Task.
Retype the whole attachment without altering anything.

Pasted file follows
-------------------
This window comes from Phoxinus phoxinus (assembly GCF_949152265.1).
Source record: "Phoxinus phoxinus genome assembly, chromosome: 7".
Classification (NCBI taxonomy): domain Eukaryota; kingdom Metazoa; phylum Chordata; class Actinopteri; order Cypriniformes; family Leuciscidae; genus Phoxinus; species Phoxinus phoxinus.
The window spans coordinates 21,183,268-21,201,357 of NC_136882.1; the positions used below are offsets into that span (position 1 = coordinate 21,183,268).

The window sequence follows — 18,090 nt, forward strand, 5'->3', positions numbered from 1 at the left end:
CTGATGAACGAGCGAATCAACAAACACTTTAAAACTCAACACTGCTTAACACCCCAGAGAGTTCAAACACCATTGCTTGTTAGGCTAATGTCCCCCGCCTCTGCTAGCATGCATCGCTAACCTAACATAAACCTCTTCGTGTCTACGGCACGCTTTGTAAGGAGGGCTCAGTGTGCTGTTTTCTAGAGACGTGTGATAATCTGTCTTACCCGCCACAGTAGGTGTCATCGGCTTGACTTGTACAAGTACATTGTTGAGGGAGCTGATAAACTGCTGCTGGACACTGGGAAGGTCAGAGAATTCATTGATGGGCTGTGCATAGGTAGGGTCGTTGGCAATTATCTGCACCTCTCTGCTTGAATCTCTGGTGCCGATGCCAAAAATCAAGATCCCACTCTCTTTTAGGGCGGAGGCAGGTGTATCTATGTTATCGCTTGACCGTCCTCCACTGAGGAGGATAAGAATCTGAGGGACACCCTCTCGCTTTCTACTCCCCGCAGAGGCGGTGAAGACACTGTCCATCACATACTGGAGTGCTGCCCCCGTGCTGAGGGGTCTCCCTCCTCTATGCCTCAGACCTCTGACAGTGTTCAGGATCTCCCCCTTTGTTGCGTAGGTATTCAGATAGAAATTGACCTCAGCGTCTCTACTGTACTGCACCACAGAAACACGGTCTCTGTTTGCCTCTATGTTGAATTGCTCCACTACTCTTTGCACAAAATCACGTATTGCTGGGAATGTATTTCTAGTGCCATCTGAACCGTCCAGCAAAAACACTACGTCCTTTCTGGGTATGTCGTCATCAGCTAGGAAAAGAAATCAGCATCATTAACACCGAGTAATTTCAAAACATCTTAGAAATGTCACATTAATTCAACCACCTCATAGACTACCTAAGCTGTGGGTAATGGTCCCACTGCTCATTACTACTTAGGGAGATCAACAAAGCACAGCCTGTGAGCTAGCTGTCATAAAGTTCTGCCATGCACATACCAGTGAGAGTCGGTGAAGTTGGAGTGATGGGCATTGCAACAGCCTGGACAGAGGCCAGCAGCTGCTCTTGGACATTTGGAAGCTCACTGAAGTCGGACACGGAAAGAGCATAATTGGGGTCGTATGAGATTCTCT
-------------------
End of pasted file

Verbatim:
This window comes from Phoxinus phoxinus (assembly GCF_949152265.1).
Source record: "Phoxinus phoxinus genome assembly, chromosome: 7".
Classification (NCBI taxonomy): domain Eukaryota; kingdom Metazoa; phylum Chordata; class Actinopteri; order Cypriniformes; family Leuciscidae; genus Phoxinus; species Phoxinus phoxinus.
The window spans coordinates 21,183,268-21,201,357 of NC_136882.1; the positions used below are offsets into that span (position 1 = coordinate 21,183,268).

The window sequence follows — 18,090 nt, forward strand, 5'->3', positions numbered from 1 at the left end:
CTGATGAACGAGCGAATCAACAAACACTTTAAAACTCAACACTGCTTAACACCCCAGAGAGTTCAAACACCATTGCTTGTTAGGCTAATGTCCCCCGCCTCTGCTAGCATGCATCGCTAACCTAACATAAACCTCTTCGTGTCTACGGCACGCTTTGTAAGGAGGGCTCAGTGTGCTGTTTTCTAGAGACGTGTGATAATCTGTCTTACCCGCCACAGTAGGTGTCATCGGCTTGACTTGTACAAGTACATTGTTGAGGGAGCTGATAAACTGCTGCTGGACACTGGGAAGGTCAGAGAATTCATTGATGGGCTGTGCATAGGTAGGGTCGTTGGCAATTATCTGCACCTCTCTGCTTGAATCTCTGGTGCCGATGCCAAAAATCAAGATCCCACTCTCTTTTAGGGCGGAGGCAGGTGTATCTATGTTATCGCTTGACCGTCCTCCACTGAGGAGGATAAGAATCTGAGGGACACCCTCTCGCTTTCTACTCCCCGCAGAGGCGGTGAAGACACTGTCCATCACATACTGGAGTGCTGCCCCCGTGCTGAGGGGTCTCCCTCCTCTATGCCTCAGACCTCTGACAGTGTTCAGGATCTCCCCCTTTGTTGCGTAGGTATTCAGATAGAAATTGACCTCAGCGTCTCTACTGTACTGCACCACAGAAACACGGTCTCTGTTTGCCTCTATGTTGAATTGCTCCACTACTCTTTGCACAAAATCACGTATTGCTGGGAATGTATTTCTAGTGCCATCTGAACCGTCCAGCAAAAACACTACGTCCTTTCTGGGTATGTCGTCATCAGCTAGGAAAAGAAATCAGCATCATTAACACCGAGTAATTTCAAAACATCTTAGAAATGTCACATTAATTCAACCACCTCATAGACTACCTAAGCTGTGGGTAATGGTCCCACTGCTCATTACTACTTAGGGAGATCAACAAAGCACAGCCTGTGAGCTAGCTGTCATAAAGTTCTGCCATGCACATACCAGTGAGAGTCGGTGAAGTTGGAGTGATGGGCATTGCAACAGCCTGGACAGAGGCCAGCAGCTGCTCTTGGACATTTGGAAGCTCACTGAAGTCGGACACGGAAAGAGCATAATTGGGGTCGTATGAGATTCTCT